Exploring the World of Cryptocurrency: A Comprehensive Guide to Understanding Perpetual Future

Author : Dency Emily | Published On : 12 Feb 2024


Perpetual futures contracts have emerged as a significant player in the realm of crypto derivatives, captivating traders' interest with their unique features and opportunities. In this article, we delve into the intricacies of perpetual futures, exploring their definition, distinctive features, working mechanisms, and the strategies traders employ to navigate this dynamic landscape.

What Are Perpetual Futures?

Perpetual futures contracts represent a category of derivative contracts empowering traders to speculate on the future price of an underlying asset, particularly prevalent in the cryptocurrency domain. Unlike traditional futures contracts, perpetual contracts lack a set expiration date, allowing traders to maintain positions indefinitely without the need for renewal or rollover.

Features of Perpetual Futures:

  1. Funding Rate: Perpetual futures contracts incorporate a funding rate mechanism to align contract prices with the market value of the underlying asset. This rate facilitates payments between long and short positions, ensuring convergence between contract and asset prices.

  2. No Expiry Date: A notable feature is the absence of an expiration date, offering an hourly auto-rollover feature. Traders can hold positions without the constraints of expiration, enhancing flexibility.

  3. Leverage: Perpetual contracts enable traders to employ leverage, amplifying their positions. While this presents profit opportunities, it also introduces heightened volatility, necessitating caution.

  4. Margin Requirements: Traders must adhere to initial margin and maintenance margin requirements. Falling below the maintenance margin prompts liquidation to mitigate potential losses.

  5. Liquidation: A critical aspect, liquidation occurs when a trader's equity breaches the maintenance margin. Given the volatility of leveraged positions, liquidation acts as a risk management measure.

How Perpetual Futures Work: Perpetual futures contracts employ a funding rate mechanism, recalculated every 8 hours. The funding process involves payments between long and short positions based on the relationship between contract and asset prices. Positive funding rates indicate a premium, while negative rates signify a discount, ensuring alignment with the actual asset value.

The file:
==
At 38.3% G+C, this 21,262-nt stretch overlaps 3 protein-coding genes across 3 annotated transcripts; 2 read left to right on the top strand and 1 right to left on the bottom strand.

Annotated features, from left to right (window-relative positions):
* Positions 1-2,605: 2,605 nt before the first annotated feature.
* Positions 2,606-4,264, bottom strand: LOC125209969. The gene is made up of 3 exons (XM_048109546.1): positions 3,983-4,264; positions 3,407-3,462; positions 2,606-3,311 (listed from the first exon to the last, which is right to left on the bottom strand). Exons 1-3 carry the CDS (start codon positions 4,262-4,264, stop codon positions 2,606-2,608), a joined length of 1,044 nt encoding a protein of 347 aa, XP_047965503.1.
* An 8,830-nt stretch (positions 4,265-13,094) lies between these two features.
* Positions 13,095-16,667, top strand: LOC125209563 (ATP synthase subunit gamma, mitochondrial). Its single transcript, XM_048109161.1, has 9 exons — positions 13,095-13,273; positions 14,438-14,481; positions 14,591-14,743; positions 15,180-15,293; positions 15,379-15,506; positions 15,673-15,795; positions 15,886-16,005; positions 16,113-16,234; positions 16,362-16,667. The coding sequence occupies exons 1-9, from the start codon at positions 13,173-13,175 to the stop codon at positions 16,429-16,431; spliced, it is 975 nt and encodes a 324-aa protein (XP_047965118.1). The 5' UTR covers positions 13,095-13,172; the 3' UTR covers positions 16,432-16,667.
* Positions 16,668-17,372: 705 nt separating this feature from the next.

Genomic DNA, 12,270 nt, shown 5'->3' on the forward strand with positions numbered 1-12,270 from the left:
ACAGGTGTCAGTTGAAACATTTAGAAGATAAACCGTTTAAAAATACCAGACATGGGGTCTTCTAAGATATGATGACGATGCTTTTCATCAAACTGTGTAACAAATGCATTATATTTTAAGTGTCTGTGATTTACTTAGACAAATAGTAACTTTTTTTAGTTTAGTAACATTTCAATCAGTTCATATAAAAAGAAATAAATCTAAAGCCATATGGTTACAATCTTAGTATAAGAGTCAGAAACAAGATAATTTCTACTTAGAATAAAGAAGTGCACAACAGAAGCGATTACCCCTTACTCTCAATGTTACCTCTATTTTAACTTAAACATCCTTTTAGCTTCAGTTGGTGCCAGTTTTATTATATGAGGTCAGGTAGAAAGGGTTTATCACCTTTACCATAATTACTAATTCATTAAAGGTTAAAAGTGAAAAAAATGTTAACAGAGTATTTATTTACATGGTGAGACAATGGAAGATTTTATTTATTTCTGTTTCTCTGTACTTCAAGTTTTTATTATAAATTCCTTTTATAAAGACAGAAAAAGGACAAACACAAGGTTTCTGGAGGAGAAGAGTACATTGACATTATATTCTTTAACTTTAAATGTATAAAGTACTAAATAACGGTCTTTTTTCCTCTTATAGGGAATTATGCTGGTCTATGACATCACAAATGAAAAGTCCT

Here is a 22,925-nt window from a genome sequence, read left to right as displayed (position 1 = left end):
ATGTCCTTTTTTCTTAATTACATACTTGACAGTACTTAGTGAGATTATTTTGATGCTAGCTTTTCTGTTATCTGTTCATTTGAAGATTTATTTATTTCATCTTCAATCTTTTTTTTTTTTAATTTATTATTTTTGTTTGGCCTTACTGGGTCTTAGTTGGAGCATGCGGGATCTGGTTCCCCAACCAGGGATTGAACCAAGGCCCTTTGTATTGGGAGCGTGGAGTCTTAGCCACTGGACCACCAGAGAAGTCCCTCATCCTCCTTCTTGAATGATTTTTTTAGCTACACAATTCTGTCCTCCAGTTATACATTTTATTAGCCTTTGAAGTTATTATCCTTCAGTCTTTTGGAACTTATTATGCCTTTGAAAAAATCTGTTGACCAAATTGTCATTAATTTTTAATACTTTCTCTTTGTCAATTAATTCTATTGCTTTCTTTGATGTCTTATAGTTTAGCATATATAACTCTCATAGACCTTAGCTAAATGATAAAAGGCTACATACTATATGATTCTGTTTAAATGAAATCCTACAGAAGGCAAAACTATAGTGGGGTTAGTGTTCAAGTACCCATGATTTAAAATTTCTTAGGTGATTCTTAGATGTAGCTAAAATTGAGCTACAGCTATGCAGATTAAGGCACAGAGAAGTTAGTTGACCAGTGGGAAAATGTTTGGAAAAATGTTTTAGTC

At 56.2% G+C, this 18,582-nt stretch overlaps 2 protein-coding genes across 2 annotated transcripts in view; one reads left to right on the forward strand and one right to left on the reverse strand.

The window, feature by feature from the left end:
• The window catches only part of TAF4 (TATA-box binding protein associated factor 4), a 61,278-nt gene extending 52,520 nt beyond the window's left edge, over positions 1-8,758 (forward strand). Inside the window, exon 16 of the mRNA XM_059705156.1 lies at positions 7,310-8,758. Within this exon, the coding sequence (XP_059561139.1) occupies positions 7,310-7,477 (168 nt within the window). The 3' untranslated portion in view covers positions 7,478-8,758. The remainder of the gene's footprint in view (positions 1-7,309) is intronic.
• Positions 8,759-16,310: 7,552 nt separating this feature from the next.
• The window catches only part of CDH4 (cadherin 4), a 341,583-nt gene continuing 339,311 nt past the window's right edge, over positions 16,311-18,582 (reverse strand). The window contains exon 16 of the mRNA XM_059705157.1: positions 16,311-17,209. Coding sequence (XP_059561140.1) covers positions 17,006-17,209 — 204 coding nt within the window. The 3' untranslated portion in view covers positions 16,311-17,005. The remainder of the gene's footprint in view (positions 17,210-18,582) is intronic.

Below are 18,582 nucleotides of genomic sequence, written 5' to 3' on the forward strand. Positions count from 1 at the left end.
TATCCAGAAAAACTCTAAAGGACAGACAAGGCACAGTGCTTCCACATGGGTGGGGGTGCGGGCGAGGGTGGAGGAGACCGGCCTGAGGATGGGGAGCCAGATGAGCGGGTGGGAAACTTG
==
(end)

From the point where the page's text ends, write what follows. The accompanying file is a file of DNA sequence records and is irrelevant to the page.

Differences from Traditional Futures: Perpetual futures contracts diverge from traditional counterparts in significant ways. While traditional futures have fixed expiration dates, perpetual contracts rely on funding rates to maintain alignment with asset prices. Additionally, perpetual contracts are predominant in the cryptocurrency sphere and operate outside traditional regulatory frameworks.

Guide to Trading Perpetual Futures: Trading perpetual futures involves opening an account with a cryptocurrency exchange offering these contracts, funding the account adequately, selecting the desired contract, and establishing positions. Understanding the contracts and associated risks is imperative before venturing into perpetual futures trading.

Strategies for Trading Perpetual Futures:

  1. Speculation: Traders assume long or short positions based on anticipated price movements, bearing the high-risk, high-reward nature of speculative trading.

  2. Arbitrage: Leveraging price disparities between perpetual futures and the spot market, arbitrage strategies aim to profit from market inefficiencies.

  3. Hedging: Traders utilize perpetual futures to protect existing positions, minimizing losses in the event of adverse market trends.

  4. Trend Trading: Identifying market trends through technical analysis, traders align positions with the prevailing trend and exit as trends reverse.

Advantages and Disadvantages: Advantages:

  • No expiration date, allowing indefinite position holding.
  • Cash settlements and leverage options enhance liquidity.
  • Effective hedging possibilities for risk reduction.


  • Potential for substantial losses alongside profit opportunities.
  • High counterparty risks in unregulated environments.
  • Not ideal for novice traders due to elevated risks.

Conclusion: Perpetual futures contracts offer a compelling avenue for traders, characterized by their unique features and opportunities. While the absence of an expiration date and leverage options provide flexibility and profit potential, traders must navigate the associated risks diligently. A comprehensive understanding of perpetual futures contracts is crucial for leveraging their benefits while mitigating potential downsides.